On 28 July 1943, the unit was ordered to hand its aircraft over to other units and the pilots and crews returned to Germany for much-needed rest and re-equipment. At Foggia, the remaining aircraft were handed over to Jagdgeschwader 3, Jagdgeschwader 53 and Jagdgeschwader 77.
The pilots took a train to Vienna-Aspern.
🇩🇪🏆🥇🍁🍁On 2 August 1943, Schröer was awarded the Knight’s Cross of the Iron Cross with Oak Leaves (Ritterkreuz des Eisernen Kreuzes mit Eichenlaub), his tally at the time was 85 victories.
The presentation was made by Adolf Hitler at the Wolf’s Lair, Hitler’s headquarters in Rastenburg, present-day Kętrzyn in Poland.
On August 1943, II./JG 27 was transferred to Wiesbaden-Erbenheim in Germany and starting training for a completely different air-war:
Reichsverteidigung (Defense of the Reich) duties, at high altitude against the big, heavily armed massed-formations of four-engined bombers, or Viermots.
🇩🇪💥🇩🇪 From August to March, Schroer shot down 14 aircraft, 11 of them being Viermots – an indication of the type of air-combat in which he was now fighting.
📌The unit’s first operational sortie in the Reich, 6 September, 1943 was their most successful with nine bombers claimed, including three for Schröer (86th -88th).
On 6 September, Schroer led the Gruppe on an interception of a formation of over 260 B-17s.
🇺🇸 In all 45 American bombers were lost including four shot down by II./JG 27, three of which were claimed by Schroer as his victories 86 through 88.
🇩🇪🇩🇪🇩🇪🇩🇪🇩🇪🇩🇪🇩🇪🇩🇪🇩🇪🇩🇪🇩🇪🇩🇪🇩🇪🇩🇪
Now into the beginning of 1944, on 7 January 1944, III./JG 54 was based at Lüneberg and flew the Messershmitt Bf 109G-6.
📌On this day, Schröer was credited with the destruction of a P-38 Lightning piloted by Joseph P. Marsiglia of the 55th Fighter Group, 338th Fighter Squadron.
🇺🇸 Marsiglia had to bail out and was apprehended near Holz in the district of Saarbrücken. This was Schröer’s 92nd aerial victory.
🇩🇪 Schroer leads a stab flight from II. JG27 and intercepts bombers of the USAAF attacking Osnabruck. The bombers were escorted by P-38’s from the 55th Fighter Group, 338th Fighter Squadron.
💥💥During the action Schroer managed to shoot down two of the escorting P-38’s (92nd and 93rd victories), one of which was flown by Captain Joseph Marsiglia.
🇺🇸🇺🇸🇺🇸 Marsiglia had to bail out and was apprehended near Holz, his aircraft crashed not far from there, near Riegelsberg, in a wooded area. Marsiglia was able to survive the ordeal and later recounted his parachute landing and subsequent capture;
“As usual flak over the target area was intense and as the big birds withdrew cripples started to trail. My flight of four had gotten scattered in the twisting and turning and I found myself very much alone and out of radio contact. I was with the main bomber stream however and continued to turn enemy fighters away as well as I could by turning toward them.
One 17 however was trailing smoke from the port side and losing altitude when four 109s started a gunnery pattern on it. I turned toward this attack which was about 5 thousand feet below, and off to my left and started a run on the fighters, calling for others in the escort to come down.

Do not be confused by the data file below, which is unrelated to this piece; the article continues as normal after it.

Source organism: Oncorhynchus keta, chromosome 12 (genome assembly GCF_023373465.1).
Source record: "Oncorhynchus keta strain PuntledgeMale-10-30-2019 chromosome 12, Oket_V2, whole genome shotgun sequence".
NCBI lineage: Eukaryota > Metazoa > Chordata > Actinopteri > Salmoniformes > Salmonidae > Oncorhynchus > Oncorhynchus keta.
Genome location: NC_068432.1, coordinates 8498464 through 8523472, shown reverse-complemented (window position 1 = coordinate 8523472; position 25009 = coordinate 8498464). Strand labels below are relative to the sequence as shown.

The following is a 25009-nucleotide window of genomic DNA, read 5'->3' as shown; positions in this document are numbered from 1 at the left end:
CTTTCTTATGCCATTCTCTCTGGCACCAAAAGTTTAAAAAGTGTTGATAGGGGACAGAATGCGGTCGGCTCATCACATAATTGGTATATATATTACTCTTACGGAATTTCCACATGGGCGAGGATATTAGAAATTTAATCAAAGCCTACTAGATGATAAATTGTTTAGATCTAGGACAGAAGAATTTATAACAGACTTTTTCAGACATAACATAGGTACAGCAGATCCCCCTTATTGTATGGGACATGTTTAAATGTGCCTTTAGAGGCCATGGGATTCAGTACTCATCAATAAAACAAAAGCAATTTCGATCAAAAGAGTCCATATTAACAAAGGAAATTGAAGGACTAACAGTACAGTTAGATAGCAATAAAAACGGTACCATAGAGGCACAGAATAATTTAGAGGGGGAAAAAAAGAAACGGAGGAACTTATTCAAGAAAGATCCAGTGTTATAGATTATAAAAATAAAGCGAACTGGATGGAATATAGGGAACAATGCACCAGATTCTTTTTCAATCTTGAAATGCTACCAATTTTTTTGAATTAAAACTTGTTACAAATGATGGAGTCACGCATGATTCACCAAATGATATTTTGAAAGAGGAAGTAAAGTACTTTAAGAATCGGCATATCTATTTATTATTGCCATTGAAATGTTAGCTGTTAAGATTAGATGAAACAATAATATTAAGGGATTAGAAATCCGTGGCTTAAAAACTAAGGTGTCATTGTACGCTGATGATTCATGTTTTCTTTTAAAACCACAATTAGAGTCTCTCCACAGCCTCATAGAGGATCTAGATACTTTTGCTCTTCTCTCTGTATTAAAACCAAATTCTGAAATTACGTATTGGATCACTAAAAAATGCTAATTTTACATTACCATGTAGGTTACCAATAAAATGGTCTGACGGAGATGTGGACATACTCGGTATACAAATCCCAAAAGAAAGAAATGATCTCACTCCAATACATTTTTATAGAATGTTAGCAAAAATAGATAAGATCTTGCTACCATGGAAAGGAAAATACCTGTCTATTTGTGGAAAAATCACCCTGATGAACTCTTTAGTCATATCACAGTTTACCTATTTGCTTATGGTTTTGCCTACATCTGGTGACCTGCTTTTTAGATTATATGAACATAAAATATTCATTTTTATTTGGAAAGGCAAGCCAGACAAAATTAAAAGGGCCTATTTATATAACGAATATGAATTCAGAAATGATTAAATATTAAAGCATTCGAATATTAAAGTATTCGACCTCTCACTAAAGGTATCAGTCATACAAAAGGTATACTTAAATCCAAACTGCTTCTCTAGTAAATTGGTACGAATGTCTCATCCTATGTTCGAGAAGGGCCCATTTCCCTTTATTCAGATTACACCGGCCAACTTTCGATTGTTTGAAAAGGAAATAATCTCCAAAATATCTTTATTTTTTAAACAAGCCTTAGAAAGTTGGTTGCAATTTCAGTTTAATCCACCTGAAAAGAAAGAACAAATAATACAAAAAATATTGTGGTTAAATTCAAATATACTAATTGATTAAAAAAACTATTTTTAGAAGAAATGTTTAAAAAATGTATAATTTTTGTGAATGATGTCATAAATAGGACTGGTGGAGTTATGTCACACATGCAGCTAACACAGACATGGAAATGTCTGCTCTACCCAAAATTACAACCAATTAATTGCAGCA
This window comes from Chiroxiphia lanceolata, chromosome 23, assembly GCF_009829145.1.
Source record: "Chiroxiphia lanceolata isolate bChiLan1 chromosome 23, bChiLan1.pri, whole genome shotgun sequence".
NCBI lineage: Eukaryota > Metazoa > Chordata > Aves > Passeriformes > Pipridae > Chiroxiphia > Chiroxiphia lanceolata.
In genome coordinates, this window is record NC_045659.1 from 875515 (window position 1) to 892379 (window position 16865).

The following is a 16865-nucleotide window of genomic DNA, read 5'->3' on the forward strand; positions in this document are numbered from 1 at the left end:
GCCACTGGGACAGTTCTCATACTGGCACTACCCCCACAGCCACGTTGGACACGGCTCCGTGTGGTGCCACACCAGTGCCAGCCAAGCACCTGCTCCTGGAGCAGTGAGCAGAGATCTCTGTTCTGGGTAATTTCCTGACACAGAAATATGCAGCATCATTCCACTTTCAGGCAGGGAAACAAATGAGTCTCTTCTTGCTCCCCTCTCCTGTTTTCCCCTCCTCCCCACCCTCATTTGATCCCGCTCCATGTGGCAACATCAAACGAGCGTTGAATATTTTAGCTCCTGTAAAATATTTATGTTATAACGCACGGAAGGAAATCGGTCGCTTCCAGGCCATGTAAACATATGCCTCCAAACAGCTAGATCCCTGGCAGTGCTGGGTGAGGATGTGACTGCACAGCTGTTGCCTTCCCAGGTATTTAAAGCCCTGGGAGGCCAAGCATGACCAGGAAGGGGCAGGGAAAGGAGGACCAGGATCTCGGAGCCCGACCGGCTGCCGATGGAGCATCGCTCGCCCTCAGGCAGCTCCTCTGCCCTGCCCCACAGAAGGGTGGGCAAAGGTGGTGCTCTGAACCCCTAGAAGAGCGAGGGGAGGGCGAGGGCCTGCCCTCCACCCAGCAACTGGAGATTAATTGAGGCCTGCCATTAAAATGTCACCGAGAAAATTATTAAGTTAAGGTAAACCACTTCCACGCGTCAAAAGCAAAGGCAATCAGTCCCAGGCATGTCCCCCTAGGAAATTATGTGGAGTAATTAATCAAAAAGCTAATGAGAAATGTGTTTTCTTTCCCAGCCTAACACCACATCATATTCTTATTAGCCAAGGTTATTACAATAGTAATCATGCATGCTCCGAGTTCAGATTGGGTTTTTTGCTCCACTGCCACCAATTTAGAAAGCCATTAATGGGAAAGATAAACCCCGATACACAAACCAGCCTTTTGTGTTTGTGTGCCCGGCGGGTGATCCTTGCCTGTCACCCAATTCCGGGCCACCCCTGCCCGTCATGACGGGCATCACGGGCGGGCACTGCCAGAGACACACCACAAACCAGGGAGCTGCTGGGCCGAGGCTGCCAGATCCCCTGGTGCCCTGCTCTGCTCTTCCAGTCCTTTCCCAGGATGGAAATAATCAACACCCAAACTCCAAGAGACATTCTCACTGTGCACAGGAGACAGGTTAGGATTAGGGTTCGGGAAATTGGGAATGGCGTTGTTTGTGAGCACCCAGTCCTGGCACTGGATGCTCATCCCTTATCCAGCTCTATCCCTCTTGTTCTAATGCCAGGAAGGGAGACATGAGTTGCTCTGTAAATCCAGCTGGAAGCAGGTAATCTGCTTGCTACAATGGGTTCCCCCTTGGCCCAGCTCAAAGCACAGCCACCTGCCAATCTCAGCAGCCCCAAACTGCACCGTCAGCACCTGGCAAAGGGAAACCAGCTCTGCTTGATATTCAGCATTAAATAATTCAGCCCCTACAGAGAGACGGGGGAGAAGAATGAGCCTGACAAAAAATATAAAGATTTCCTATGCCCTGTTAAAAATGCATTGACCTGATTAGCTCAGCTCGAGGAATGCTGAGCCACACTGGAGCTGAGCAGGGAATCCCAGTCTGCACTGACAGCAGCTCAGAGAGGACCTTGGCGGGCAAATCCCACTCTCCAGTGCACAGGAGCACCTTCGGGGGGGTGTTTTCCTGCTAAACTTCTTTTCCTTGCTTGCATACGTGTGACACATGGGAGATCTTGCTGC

No luck. My left engine was hit, flamed, and I was forces to bail out. I landed near the town of Fischbach, high up in a tree, right arm injured, in a driving rain.
I managed to get to the ground and disposed of all military items. I buried them. I was picked up about an hour later by a forest ranger and his dog who had seen me coming down and who had alerted the military.”
Marsiglia’s aircraft is believed to have been P-38H 42-67048.
📌On 3 March 1944, Major Schroer scored his 99th victory and was appointed Gruppenkommandeur of III./JG 54, relieving Major Rudolf Sinner (39 victories, DK) who had been badly wounded on 6 March attacking a formation of four-engined bombers.
🇩🇪🏆🇩🇪 On 14 March 1944, Schröer (with 99 victories) was appointed Gruppenkommandeur, III./Jagdgeschwader 54 (JG 54—54th Fighter WIng), based in the north at Lüneberg.
🛩 In April the unit retrained and transferred onto the Focke-Wulf Fw 190.
💯 On 24 May 1944, Schröer claimed a P-51 Mustang and two P-47 Thunderbolts to reach his century (100–102).
📌 He was the 73rd Luftwaffe pilot to achieve the century mark.
From Jean-Louis Roba’s bio in ‘Histoire de Guerre’ (defunct Belgian magazine) entitled ‘The second star of Africa’- in May, Schroer was hospitalised because of illness.
But the worsening situation and the intense pressure was taking its toll, and he was sent on a month’s stress-leave in early June just as Allied attention turned to Normandy, possibly saving his life as the unit took very heavy losses in France.
On 21 July 1944, Schroer relinquished command of III./JG 54 to Hauptmann Robert “Bazi” Weiss (121 victories, RK-EL, killed in action 29 December 1944).
📌On 4 August 1944, Major Schroer was leading 2 Staffeln of his Gruppe against a “US-Bomberpulk” of B-17s, when they were attacked by escorting Mustangs.